These insights have revealed that muscles play an important storehouse role essential nutrients needed by an activated immune system. This means that persons with good muscle mass are able to survive more serious infections or injuries than persons with little muscle mass. Indeed, seriously ill patients who are underweight (which usually indicates poor muscle mass) have much higher death rates in hospital.
Elevated Cortisol47,48,49 Cortisol, an important anti-inflammatory and immunosuppressive hormone made by the adrenal cortex, is always elevated during infection, injury and disease. The mechanism by which cortisol is elevated under these conditions had been a mystery for many years. As discussed previously, we now know that cytokines cause the elevated serum cortisol levels. The immune system wants copious amounts of cortisol to be present during infection, injury and disease.
Why would the immune system want large amounts of the body's most immunosuppressive and anti-inflammatory hormone present during infection, injury and disease? First, cortisol stimulates muscle wasting and acute phase protein production. Second, the immune system (and brain) wants to keep the activated immune cells well behaved when they are outside the 'war zone', that is, outside the walled off, inflamed areas where infection or trauma has occurred. If immune cells were as active throughout the body as they are at inflamed sites, then there would be massive amounts of tissue damage, inflammation and pain everywhere in the body every time an infection or injury occurred.
Sleep50,51,52,53 Fatigue and increased sleep are typical signs of infection and other serious illnesses. Interleukin-1 and several other cytokines are responsible for the fatigue and increased sleep that occurs with immune activation. One benefit of fatigue and sleep is a reduced energy requirement by muscles and other tissues, thereby making more energy available for the enormous metabolic demands of an activated immune system.
Probably the most important benefit of sleep has to do with prolactin secretion. Prolactin is a multifunctional pituitary hormone secreted by both males and females from infancy through old age. Sleep greatly increases the amount of prolactin secreted. This is extremely important because prolactin has powerful energizing effects on the immune system. It acts as a cofactor with IL-2. Indeed, IL-2 needs prolactin to carry out many of its functions. For example, lymphocytes, in order to divide and proliferate, require both IL-2 and prolactin. Proliferation of lymphocytes is the fundamental process of producing more immune soldiers in order to overwhelm invading pathogens.
A second immunological property of prolactin is its ability to increase the number of IL-2 receptors on lymphocytes. These receptors make lymphocytes more responsive to the stimulating effects of IL-2. A third beneficial property is its stimulatory effect on the secretion of IFNγ, a powerful cytokine produced by activated lymphocytes.
During infection and trauma, it is of life and death importance for the immune system to be activated quickly, including rapid proliferation of lymphocytes and other immune cells. This permits the immune system to battle and destroy the enemy before the enemy can get the upper hand. We have seen that sleep, because of the increased prolactin secretion during sleep, helps mobilize the immune system. In fact, sleep is an integral part of immune system activation. The bottom line: when you are sick, sleep as much as you can.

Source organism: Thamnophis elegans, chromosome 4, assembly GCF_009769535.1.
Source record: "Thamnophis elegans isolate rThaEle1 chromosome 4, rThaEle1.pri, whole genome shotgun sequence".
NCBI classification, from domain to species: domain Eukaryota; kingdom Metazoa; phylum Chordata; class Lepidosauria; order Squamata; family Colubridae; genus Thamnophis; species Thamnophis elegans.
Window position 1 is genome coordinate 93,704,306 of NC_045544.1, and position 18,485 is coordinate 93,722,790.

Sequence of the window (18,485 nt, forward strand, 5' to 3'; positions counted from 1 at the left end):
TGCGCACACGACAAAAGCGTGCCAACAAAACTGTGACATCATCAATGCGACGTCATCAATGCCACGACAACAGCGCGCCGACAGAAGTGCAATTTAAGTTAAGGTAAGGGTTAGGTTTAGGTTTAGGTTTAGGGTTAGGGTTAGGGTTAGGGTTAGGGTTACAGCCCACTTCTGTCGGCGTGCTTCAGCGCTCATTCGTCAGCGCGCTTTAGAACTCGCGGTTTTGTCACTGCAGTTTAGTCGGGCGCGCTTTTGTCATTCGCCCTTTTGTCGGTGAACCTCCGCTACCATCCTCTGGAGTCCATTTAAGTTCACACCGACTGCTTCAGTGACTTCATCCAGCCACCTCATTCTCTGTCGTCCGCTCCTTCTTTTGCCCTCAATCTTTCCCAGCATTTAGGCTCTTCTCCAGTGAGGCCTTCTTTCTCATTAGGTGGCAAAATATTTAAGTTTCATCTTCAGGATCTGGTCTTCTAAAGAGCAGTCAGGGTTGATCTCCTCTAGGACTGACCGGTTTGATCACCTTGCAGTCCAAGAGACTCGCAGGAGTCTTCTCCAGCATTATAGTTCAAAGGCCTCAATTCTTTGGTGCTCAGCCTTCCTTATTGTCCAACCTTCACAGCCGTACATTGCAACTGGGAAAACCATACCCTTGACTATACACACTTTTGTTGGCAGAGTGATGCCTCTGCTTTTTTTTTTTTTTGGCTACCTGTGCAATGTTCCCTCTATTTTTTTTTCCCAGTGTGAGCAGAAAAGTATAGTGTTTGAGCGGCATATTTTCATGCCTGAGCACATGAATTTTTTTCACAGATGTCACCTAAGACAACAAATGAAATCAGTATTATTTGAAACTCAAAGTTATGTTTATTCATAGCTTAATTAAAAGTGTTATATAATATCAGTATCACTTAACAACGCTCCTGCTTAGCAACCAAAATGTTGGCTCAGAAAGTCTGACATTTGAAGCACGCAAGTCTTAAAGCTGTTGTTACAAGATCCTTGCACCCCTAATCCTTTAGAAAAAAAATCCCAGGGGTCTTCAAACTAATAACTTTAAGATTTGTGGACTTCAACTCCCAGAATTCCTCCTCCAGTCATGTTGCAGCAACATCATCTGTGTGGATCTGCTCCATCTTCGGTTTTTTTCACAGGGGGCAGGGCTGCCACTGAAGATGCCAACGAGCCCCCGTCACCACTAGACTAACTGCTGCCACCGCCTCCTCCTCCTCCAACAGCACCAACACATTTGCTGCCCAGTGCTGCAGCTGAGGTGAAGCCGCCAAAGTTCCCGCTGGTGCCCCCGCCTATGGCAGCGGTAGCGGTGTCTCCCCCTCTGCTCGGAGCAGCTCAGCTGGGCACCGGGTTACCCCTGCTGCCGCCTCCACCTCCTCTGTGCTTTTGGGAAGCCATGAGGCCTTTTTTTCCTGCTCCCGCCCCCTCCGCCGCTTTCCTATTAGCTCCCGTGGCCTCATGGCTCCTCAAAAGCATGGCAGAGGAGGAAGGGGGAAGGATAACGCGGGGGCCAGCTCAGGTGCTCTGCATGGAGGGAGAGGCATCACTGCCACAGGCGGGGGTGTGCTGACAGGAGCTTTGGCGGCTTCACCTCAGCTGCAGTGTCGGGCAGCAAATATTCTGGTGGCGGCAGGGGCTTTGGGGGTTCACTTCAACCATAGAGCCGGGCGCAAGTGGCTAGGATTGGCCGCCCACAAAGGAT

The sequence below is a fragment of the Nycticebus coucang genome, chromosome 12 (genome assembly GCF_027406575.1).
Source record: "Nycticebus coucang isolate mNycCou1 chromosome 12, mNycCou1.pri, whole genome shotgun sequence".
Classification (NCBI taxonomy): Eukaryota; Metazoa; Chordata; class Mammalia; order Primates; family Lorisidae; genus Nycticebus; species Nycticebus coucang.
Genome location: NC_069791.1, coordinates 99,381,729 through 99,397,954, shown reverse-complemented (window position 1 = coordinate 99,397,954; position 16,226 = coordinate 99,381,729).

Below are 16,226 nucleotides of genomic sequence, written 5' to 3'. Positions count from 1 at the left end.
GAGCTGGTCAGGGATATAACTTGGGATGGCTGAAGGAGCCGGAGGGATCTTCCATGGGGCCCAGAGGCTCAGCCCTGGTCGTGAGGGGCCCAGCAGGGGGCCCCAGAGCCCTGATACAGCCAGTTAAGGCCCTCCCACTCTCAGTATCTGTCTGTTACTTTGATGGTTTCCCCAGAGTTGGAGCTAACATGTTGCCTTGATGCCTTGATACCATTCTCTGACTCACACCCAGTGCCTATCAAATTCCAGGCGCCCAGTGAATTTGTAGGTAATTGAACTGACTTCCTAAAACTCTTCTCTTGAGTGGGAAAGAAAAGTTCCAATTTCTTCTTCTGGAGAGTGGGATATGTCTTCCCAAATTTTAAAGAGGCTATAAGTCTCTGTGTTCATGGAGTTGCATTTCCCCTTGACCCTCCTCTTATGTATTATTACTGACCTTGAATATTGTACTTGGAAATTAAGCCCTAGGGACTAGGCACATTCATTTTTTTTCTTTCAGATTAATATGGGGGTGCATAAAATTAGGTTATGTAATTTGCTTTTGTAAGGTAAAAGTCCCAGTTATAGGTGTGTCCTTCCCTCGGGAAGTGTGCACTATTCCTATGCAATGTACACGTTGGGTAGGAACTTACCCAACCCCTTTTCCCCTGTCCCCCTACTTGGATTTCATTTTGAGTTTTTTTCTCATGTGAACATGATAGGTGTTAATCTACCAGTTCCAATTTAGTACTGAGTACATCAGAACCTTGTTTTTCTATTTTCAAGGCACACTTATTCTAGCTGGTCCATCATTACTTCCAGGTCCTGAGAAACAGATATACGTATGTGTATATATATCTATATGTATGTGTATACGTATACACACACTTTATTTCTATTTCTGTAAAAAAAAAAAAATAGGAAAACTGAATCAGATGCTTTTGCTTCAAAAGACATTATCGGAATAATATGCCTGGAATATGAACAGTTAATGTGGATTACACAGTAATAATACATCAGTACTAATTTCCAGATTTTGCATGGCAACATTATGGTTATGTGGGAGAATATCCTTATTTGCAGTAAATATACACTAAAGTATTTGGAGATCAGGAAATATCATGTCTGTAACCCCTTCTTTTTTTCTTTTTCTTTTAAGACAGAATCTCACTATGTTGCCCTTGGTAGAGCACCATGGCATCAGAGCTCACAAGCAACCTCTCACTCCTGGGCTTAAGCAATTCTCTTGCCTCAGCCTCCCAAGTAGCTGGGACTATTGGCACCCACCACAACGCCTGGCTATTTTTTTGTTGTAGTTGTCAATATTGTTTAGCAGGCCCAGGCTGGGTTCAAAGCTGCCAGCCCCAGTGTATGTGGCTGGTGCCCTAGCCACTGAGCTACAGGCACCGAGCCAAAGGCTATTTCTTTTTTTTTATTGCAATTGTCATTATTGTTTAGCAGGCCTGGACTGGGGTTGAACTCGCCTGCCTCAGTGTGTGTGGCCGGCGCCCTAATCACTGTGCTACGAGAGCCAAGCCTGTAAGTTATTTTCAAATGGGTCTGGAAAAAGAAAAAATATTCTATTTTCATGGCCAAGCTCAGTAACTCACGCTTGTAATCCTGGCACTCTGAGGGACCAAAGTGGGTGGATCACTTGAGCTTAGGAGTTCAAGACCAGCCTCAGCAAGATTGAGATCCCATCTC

Mood Changes With Cytokines Animals and human volunteers given cytokines usually undergo mood and behavioral changes. Animals sleep excessively, lose interest in their surroundings, stop exploratory behavior, appear fatigued and lethargic. Human volunteers, after their first or second injection of cytokine, invariably experience flu like symptoms such as aching muscles and joints, malaise, fever, chills, headache and fatigue. With daily doses of cytokine, the aches and pains, headache, fever and malaise only last about a week.
If cytokines have been given to animals or humans for more than seven consecutive days, then body temperature usually goes back to normal even in the face of continued cytokine administration. Cytokines don't appear able to keep body temperatures raised for extended periods of time. Consequently fever is not a reliable sign of chronic (i.e. long term) immune system activation. This is an extremely important observation, since fever is universally assumed by both professionals and lay people to be the most reliable and consistent sign of immune system activation available. Clearly, it is not. Fever is only a reliable sign during the first week or so of immune system activation.
Cytokines given chronically (i.e. more than 10 days) result in a different set of symptoms. Fever is usually not present. Varying combinations of neuropsychiatric symptoms are usually more prominent, such as, fatigue, loss of interest in things, apathy, inability to concentrate, poor attention span, headache, irritability, anxiety and depression. In most subjects, the symptoms are mild, but in almost all the experiments, between 10 and 50% of the subjects report severe and debilitating symptoms.
The neuropsyciatric symptoms induced by cytokines are further examples of the immune system's ability to declare 'martial law' and to take over command and control of both body and mind. By inducing malaise, fatigue, sleep, headache, apathy, irritability, lack of interest and depression, the immune system is commanding the patient to stay in bed, to rest and to keep away from people. The cytokines act to immobilize the patient physically, intellectually, socially and emotionally. The only thing the patient wants to do is to rest, sleep and avoid people.
The mood and behavioral effects of cytokines have a number of beneficial effects on survival. First, the malaise, fatigue and sleepiness forces the infected person to rest. This permits the body to devote all its energy to fighting the invading microbes or repairing the wounds. Second, the patient sleeps more. During sleep the body is able to produce many more brave new soldiers (lymphocytes) to take up battle with the enemy. Third, the apathy, lack of interest and appetite helps to keep the patient in bed. Fourth, the irritable, antisocial and withdrawn mood helps keep the sick person away from other people, thereby preventing the spread of the disease to other members of the community. Paradoxically, the antisocial behavior benefits society as a whole.
Next chapter: Depression